Women at the Peace Negotiations Table – An Interview with Kent Alumna Miriam Coronel-Ferrer

As the first female chief negotiator to sign a peace accord and member of the Standby Team of the Senior Mediation Advisers at the United Nations, Coronel-Ferrer has an impressive experience in the field of negotiation and mediation. In an interview with CARC’s postgraduate student Miriam Mandel on 20 December 2022, Professor Coronel-Ferrer talks about the Bangsamoro negotiations in the Philippines. Further, she elaborates on what makes a good negotiator and the important role women play in peace processes.

Source: Institute of Integrated Transitions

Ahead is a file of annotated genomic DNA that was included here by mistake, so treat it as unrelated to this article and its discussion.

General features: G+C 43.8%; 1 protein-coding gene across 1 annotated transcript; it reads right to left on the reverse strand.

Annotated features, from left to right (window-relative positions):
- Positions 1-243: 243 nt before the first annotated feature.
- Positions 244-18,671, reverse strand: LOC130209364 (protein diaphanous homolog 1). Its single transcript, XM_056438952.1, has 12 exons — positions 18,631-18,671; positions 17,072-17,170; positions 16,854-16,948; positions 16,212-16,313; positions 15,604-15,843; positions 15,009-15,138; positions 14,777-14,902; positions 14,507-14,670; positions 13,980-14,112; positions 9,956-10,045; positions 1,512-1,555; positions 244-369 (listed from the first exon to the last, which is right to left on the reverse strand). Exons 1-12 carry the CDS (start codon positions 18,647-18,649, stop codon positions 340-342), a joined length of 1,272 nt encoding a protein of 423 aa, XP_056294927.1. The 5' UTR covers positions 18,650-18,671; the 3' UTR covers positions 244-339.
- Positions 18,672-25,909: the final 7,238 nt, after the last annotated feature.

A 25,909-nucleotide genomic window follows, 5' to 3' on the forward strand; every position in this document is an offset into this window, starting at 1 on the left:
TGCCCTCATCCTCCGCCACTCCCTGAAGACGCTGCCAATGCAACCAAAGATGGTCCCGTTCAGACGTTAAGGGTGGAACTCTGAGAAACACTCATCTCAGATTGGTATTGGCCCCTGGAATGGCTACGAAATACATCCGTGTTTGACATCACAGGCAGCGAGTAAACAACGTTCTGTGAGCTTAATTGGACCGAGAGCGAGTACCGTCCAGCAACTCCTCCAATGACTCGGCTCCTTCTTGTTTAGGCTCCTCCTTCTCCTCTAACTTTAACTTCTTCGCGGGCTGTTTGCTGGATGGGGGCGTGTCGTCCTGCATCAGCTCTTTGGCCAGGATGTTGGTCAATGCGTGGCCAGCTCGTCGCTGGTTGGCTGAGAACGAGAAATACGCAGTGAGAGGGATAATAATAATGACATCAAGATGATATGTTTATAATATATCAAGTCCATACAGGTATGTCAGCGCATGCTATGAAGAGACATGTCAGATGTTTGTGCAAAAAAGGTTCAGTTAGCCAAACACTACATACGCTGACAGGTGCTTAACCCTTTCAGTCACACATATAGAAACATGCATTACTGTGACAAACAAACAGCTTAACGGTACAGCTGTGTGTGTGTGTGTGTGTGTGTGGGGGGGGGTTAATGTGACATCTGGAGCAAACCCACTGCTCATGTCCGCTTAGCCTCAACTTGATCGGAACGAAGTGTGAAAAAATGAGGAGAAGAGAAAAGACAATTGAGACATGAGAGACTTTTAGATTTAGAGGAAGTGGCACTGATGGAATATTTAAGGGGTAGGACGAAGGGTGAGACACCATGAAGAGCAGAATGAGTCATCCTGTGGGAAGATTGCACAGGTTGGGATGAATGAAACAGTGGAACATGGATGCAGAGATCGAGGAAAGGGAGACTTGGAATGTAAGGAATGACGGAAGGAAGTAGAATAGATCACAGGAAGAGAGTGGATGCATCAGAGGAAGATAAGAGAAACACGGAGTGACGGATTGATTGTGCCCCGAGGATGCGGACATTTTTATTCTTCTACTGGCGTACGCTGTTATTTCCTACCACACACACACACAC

Already in her time as a student, Coronel-Ferrer was involved in civil society and campaigned for human rights and peace, at that time still in an underground movement against the Marcos dictatorship. After the dictatorship was brought down in 1986, in the following years she founded, among other things, the Philippine Campaign to Ban Landmines and worked as director of the human rights organisation CARHRIHL on the Philippine National Actions Plan (PNAP). The PNAP is an effort by the Philippines to implement the United Nations Security Council Resolution 1325 (UNSCR) on the inclusion of women in the field of peace and security. The Bangsamoro peace negotiations between the government and the Moro Islamic Liberation Front (MILF) took place from 2010 to 2016 and addressed the territorial and political rights of the Muslim minority. In 2012 Coronel-Ferrer became the chief negotiator for the government and signed the Bangsamoro peace agreement with the opposing negotiators in 2014.